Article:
>magic of love by touch entertainment

>reviewed by arthur kok

>date: 22 sep 2001
>time: 8pm
>venue: the singapore indoor stadium
>rating: **1/2

>tired already? go home then
>review junkie? whitney, give them this click to sniff

>look, we know that you need to know that we, as responsible reviewers, have some quantifiable categories to rate productions, and are not just relying on some undefinable instinct or gut feeling. So to put your mind at ease, we will give you a logical rating system based on the practitioner's vision / and the reviewer's response of a particular production. Here it is then: ***** : Transcendent / Rapturous. ****: Crystal / Appreciative. ***: Transmitted / Thoughtful. **:Vague / Unsatisfied. * : Uncommunicated / Mystified. Yet in the end, you will feel that this is (1) a cheap attempt to justify the subjective arbitrariness of our rating system (2) buttressed by an interest in the logical (and inevitable) categorisation of such productions, which is (3) undermined by the cheapness of the attempt, and (4) confused by the creeping feeling you are getting that we are dead serious in our feeling that this rating system is an accurate description of the content, intent and quality of the production. Oh please -- does it even matter now? Look, at least we tried.


The embroidered cheongsams, black brogans, rosewood furniture and particularly the powder-cake complexion of the women meant that MAGIC OF LOVE turned out a campier 'On the Bund' on Saturday nights. Helping the English medium sit well with the Chinese premise of the production was not only the strong east-meets-west aesthetic but also the framing context of a cabaret in Shanghai. Against this performance space (the cabaret) within a performance space (the Singapore Indoor Stadium), a musical drama of relations under siege unfolded.

Lawrence and Priscilla are a father and daughter team of illusionists who devote their waking hours to perfecting their craft and amassing the accolades. Their bond soon becomes threatened, however, by feelings of neglect, distrust, personal pride and ambition. Between this pair exist the allergy-stricken (but good) Ah Chu and the jealousy-stricken (therefore bad) Shanghai Charlie. Most of the characters seem to have stepped out of a feel-good sitcom, with the criminals unconvincingly flat and one-dimensional (think evil laughter and laughable ambition).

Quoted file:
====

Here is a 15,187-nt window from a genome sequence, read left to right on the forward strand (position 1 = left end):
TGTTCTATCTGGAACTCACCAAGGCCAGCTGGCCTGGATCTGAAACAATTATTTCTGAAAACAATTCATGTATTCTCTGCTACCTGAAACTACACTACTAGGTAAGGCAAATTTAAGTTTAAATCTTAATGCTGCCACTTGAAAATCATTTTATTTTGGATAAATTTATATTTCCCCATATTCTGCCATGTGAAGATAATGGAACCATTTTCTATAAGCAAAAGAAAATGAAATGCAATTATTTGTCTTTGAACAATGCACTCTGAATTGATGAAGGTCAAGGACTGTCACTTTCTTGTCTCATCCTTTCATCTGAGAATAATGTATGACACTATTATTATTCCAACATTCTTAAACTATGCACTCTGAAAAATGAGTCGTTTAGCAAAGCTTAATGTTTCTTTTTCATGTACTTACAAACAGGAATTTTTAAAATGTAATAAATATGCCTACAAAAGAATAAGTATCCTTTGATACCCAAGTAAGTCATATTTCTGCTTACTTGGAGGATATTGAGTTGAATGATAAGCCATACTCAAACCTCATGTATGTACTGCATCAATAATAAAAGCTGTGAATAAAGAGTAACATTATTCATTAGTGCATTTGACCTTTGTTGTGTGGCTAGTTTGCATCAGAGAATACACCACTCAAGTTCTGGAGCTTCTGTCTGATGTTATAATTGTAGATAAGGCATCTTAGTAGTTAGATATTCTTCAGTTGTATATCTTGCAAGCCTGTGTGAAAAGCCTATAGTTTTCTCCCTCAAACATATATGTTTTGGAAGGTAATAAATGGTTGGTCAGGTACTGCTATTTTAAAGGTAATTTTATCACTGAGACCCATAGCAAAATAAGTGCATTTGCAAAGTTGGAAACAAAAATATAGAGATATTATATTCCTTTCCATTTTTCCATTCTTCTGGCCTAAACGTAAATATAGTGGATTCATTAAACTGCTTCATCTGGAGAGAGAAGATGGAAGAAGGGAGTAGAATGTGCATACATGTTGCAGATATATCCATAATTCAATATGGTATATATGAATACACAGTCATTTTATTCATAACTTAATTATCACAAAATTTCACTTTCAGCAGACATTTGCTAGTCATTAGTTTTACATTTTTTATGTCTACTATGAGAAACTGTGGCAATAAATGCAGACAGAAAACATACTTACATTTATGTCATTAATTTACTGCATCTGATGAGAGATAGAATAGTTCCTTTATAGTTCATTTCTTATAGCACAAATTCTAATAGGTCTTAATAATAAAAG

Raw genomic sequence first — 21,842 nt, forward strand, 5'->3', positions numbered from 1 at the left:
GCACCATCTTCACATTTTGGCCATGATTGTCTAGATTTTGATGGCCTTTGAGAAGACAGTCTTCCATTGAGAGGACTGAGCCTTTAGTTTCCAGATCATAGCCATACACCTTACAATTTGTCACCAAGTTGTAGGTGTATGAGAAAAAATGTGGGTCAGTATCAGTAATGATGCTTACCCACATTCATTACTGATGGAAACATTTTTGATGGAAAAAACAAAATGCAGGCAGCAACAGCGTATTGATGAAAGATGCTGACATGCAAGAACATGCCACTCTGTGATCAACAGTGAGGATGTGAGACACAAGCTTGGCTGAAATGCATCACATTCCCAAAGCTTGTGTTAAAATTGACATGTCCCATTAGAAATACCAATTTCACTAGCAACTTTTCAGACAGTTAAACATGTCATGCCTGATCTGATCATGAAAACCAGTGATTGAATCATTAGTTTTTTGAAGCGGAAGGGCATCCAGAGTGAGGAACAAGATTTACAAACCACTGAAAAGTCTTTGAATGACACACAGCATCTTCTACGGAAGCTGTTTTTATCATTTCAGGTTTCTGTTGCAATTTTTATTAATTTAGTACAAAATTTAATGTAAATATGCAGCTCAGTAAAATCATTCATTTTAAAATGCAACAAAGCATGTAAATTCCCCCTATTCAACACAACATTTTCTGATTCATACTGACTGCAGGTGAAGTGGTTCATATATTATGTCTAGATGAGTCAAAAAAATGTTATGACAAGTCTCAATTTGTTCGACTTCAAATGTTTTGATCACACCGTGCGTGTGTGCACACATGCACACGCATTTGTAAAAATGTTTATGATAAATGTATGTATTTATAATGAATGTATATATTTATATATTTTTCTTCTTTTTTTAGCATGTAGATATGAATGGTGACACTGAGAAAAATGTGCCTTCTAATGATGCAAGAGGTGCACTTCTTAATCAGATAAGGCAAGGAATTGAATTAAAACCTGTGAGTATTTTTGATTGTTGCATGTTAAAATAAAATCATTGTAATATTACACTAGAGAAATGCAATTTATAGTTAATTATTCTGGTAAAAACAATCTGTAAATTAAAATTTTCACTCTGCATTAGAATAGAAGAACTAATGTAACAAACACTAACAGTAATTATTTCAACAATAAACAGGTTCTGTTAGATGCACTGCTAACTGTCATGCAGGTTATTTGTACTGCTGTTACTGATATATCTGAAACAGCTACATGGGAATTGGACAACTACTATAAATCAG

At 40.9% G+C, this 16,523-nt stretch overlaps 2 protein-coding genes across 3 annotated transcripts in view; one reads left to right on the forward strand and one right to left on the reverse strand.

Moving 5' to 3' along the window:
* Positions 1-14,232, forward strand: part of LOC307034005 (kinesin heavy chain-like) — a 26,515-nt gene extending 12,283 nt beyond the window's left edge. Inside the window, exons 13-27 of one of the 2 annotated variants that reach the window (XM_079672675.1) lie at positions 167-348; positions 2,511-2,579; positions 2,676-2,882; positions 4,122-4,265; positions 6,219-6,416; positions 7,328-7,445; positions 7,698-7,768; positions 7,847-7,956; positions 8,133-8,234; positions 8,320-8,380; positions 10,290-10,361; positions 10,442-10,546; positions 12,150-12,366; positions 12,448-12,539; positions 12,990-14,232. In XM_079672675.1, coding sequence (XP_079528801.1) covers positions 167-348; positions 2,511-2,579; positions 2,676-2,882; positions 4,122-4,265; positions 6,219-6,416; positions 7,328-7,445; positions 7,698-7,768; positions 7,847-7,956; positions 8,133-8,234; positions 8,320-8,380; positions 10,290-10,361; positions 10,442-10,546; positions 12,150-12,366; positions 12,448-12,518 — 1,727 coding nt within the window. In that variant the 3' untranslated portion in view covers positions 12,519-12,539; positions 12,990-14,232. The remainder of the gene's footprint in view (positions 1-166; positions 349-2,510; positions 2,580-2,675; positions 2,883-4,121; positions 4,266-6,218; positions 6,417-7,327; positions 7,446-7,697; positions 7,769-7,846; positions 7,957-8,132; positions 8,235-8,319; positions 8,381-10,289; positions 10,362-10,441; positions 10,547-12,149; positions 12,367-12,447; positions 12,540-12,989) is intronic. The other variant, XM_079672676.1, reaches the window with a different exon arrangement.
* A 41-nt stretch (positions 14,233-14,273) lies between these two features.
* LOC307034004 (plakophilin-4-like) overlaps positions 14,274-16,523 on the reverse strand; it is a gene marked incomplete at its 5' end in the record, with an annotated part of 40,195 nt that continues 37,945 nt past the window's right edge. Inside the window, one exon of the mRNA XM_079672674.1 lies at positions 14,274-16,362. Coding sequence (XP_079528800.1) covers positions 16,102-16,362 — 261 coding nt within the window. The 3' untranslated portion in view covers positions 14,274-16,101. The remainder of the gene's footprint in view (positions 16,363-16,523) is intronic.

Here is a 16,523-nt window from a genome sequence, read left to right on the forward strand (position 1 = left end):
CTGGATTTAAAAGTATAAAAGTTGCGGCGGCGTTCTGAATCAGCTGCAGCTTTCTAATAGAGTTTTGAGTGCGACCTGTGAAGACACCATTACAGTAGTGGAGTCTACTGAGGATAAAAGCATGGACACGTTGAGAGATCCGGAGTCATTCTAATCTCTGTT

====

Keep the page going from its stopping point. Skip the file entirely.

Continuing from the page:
>>'The musical lacked a strong score despite having composer Iskandar Ismail on the payroll'

Perhaps the focus was on the 'magic' or illusions which lay claim to being unique to this production. If one were judging by the look of the tricks, then one would agree with the claim. They carried a strong Oriental theme right down to the engraving and filigree on the props setting these apart from their Western counterparts. For the actual magic items however it has to be admitted that the "card tricks", the "floating/flying object", the "object which vanishes in a container" (with the option of appearing elsewhere) and even the more spectacular illusions have clear (and more professional) precedents.

Holding together this lightweight and feel-happy musical were a cast of varying stage-experience. Lawrence and Priscilla, were played credibly by relative newcomers and a real-life father-and-daughter pair (Lawrence and Priscilla Khong). Their portrayals are made more earnest as they sought to work their own journey to renewed intimacy through the musical. Ah Chu (Chua En Lai) sees an actor more accustomed to demandingly unconventional stage acting uncomfortably working through his colourless role of a lapdog.

Finally, the musical lacked a strong score despite having composer Iskandar Ismail on the payroll. There were few memorable songs although this was mitigated to a degree by the excellent voice of Lily (Skye). Also, some of the aural soundscapes crafted to evoke the "moment" (whether a cabaret number or a grand illusion) suffered a hollow sound perhaps from the not up-to-par recording and projection values. Particularly vexing was the poor audio pick-up for the singing bits by Shanghai Charlie (Lee Weng Kee). The uneven amplification surely was an oversight (and not because of his "dark" role!) that needs to be corrected.

All these grievances aside, the musical still managed to tell a simple and affecting story. This is because the plot sought the simplicity of a parable and audaciously sidestepped any aspiration for complexity and nuance. The foregone conclusion anticipated by the genre is that hurts can be healed, evil can be overcome, and that the "magic of love" does indeed triumph. In the light of the recent tragedy in America, I wonder if this does indeed approach some sort of a respite from the troubled age we live in.